Young Emily Carr has no interest in learning to be a lady. She loves animals and the outdoors, and she is beginning to discover that what she loves most of all is drawing and painting. Will she find a way to develop her talent in the straitlaced world of nineteenth-century Victoria, British Columbia?
Max is horrified when he sees Sam Black, a new neighbor, strike a boy who is in his charge, but Max still shouts, "Thief," and tries to catch the boy when he sees him steal from the General Store in The Landings. When the abused boy runs away and takes refuge in Max's secret fort in the woods, Max must decide where his loyalties lie. In the fourth volume of her historical series set in Upper Canada in the 1830s, Becky Citra tackles the serious subject of abuse while staying true to her characters and telling a gripping story.
When Molly learns a talent competition is coming to town, her friend Murphy (A Different Game, Murphy and Mousetrap) becomes her manager. Molly is certain she is a good singershe has been singing in her head for as long as she can remember. She doesn't sing out loud because of a promise she made to herself. Years ago, Molly vowed that her mom would be the first one to hear her sing. The only problem is, Molly knows nothing about her mom, who left when Molly was a baby. With the talent competition only weeks away, she has to decide whether to break her promise to herself and let her voice out into the world, or wait for her mother's uncertain return before singing for anyone else.
Jaz lives in the small northern community of Destiny and is a new member of the Junior Canadian Rangers. Her divorced parents argue a lot, and Jaz hopes if she wins a dog-mushing derby, they will be so proud of her they will stop arguing. But the derby would be a lot more fun if she wasn't paired with Colly, an older boy who is a more experienced JCR. On the derby trail all Jaz's newfound skills, her will to survive and her ability to get along with Colly, are put to a life-and-death test.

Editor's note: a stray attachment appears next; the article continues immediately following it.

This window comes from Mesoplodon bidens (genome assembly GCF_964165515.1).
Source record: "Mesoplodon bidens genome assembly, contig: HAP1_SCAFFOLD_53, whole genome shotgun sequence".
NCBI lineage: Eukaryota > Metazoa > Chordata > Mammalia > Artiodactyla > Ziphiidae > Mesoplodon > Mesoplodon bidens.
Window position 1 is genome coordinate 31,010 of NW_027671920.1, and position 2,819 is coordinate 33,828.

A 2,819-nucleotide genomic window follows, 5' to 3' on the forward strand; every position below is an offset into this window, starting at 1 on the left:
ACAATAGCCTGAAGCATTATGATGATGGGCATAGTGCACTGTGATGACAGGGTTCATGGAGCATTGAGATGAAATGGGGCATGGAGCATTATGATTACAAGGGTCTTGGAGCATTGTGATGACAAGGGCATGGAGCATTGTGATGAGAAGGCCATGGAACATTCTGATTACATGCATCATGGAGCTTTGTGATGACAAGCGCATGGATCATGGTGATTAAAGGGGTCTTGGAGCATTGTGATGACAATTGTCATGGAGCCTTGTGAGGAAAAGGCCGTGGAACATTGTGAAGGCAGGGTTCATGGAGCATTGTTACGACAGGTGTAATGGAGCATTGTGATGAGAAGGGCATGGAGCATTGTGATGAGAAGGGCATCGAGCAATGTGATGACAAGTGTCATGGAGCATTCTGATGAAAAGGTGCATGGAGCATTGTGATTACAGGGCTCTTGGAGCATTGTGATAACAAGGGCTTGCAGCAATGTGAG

In the sequel to Discovering Emily, Emily Carr is determined to become an artist. But her parents have died, and she and her siblings are ruled by the iron-willed eldest, Dede. Dede is more concerned with decorum than with ridiculous dreams and is not averse to punishing Emily severely. In the face of such resistance, and in the conservative climate of nineteenth-century Victoria, Emily must find a way to make her dream come true.
Addison Addley hates math. He hates public speaking too. Actually, he hates anything that involves work, but he only has a couple of weeks to write and memorize his grade five speech. The problem is, he can't think of a single topic. When he finally comes up with an excellent idea for a speech, it almost writes itself, but it's his poor math skills that make speech day unforgettable.
Addy has worn hearing aids for as long as she can remember. Her mother tells her this makes her special, but now that Addy's in grade six, she wants to be special for what she's done. When Addy joins the school running club to keep her best friend, Lucy, company, she discovers she is a gifted runner. Lucy isn't, which is problematic. Further troubles surface when Addy gets paired on a school project with Sierra, a smart, self-assured new classmate who wears a cochlear implant. Addy is surprised to discover hearing loss is all they have in common and a shared disability is not enough of a foundation for a friendship. True friends support each other, even if they have different passions and dreams. More importantly, Addy comes to understand that she is defined by more than her hearing loss. She has the power to choose how people will see her, and she does.